Amid a global food crisis, federal funding for agriculture research continues to decline
Federally funded agricultural research has made the U.S. into the commodity crop powerhouse it is today. Innovations like better seed varieties, genetic enhancements in livestock and advanced machinery have helped triple food production in the U.S. over the last 70 years.
And yet, the federal government’s investment in agriculture research has declined by a third over the past two decades.
That could spell trouble for an industry grappling with the effects of climate change and an increasing world population. Agricultural groups and industry leaders are warning now is not the time to cut back funding.
“We're going to have less arable land, less available water in the future,” said Land O’Lakes CEO Beth Ford at a recent public event. “And at the same time, the population is set to go to nine and a half or ten billion. By 2050, we have to produce more food than the last five thousand years combined.”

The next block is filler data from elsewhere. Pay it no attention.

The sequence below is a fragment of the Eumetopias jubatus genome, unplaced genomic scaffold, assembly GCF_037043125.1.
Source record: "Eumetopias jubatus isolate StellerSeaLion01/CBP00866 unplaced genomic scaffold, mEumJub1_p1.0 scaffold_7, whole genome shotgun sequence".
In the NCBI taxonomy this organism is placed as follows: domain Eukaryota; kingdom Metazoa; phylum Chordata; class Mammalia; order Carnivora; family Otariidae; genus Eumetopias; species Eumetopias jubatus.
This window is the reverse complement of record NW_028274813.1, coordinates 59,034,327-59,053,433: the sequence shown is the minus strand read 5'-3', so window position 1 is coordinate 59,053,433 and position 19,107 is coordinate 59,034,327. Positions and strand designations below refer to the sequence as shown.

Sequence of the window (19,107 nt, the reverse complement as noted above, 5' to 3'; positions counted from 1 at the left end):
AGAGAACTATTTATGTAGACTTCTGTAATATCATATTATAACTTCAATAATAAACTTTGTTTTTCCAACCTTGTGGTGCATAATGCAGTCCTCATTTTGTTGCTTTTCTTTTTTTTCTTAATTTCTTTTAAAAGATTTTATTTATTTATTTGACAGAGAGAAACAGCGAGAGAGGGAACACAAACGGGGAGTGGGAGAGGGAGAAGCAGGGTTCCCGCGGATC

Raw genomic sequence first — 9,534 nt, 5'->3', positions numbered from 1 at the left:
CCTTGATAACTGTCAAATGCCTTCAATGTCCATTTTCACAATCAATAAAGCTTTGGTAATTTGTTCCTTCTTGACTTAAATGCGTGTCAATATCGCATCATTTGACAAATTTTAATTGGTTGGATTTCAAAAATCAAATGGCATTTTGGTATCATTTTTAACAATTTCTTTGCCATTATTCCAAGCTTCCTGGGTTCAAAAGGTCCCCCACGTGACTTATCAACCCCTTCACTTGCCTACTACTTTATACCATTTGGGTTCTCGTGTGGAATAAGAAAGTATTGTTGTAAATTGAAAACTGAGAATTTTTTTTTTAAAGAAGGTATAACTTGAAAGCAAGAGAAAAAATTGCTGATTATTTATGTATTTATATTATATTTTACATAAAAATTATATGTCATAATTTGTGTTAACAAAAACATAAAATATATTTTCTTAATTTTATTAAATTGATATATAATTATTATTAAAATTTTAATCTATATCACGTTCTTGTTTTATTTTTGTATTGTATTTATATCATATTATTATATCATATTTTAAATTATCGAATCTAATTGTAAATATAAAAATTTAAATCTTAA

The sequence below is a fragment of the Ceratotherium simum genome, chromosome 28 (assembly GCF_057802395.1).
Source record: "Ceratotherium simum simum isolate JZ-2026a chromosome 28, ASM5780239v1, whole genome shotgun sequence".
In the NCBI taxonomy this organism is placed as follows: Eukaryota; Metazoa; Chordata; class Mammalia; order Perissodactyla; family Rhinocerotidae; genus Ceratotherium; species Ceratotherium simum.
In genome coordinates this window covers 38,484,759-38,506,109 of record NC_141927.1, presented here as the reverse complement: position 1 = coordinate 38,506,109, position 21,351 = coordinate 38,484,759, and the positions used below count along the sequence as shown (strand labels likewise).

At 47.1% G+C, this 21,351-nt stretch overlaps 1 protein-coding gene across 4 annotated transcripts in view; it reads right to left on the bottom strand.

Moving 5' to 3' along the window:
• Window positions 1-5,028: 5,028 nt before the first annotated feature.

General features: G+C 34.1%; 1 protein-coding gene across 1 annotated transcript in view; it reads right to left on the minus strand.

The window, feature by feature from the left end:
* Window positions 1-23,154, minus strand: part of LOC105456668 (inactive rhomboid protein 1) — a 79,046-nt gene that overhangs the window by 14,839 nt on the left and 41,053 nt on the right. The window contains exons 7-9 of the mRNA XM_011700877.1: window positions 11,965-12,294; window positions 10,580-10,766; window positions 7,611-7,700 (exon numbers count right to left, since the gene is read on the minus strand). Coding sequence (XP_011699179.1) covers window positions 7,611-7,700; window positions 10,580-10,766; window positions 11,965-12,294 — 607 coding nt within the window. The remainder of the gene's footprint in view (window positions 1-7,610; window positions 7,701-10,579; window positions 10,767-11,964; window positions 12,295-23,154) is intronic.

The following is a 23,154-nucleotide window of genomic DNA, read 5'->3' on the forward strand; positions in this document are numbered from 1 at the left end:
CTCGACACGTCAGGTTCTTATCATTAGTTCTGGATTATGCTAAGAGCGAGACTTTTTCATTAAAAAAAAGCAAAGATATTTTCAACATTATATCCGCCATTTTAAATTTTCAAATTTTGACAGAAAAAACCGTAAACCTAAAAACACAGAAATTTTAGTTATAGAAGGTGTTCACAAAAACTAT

Continuous funding for agriculture research is the only way we’ll meet that demand, Ford added.
An inside look
There are thousands of people across the U.S. conducting all kinds of agricultural research, from crop resiliency to livestock health to weed suppression. And while the federal government funds most of that research, it’s non-government groups that are mostly conducting it. In fact, about 70% of agriculture research takes place at land grant universities.
Gwyn Beattie is one such researcher. She’s been a professor of plant pathology and microbiology at Iowa State University for nearly 30 years, and her research mostly focuses on plant health.
She recently received a $750,000 grant from the U.S. Department of Agriculture to study how certain crops, including soybeans, can better endure drought conditions.
“There's not a sustainable amount of available fresh water for agriculture everywhere, in the way we're going,” Beattie said. “So we really need plants that can thrive with less water.”
That type of research is becoming increasingly important in areas like the Midwest, where this year’s drought has decimated crop yields and forced many farmers to contend with potential irrigation limits. Those tough growing conditions are only expected to get worse as the climate continues to change. As a researcher, Beattie said that’s at the forefront of her mind.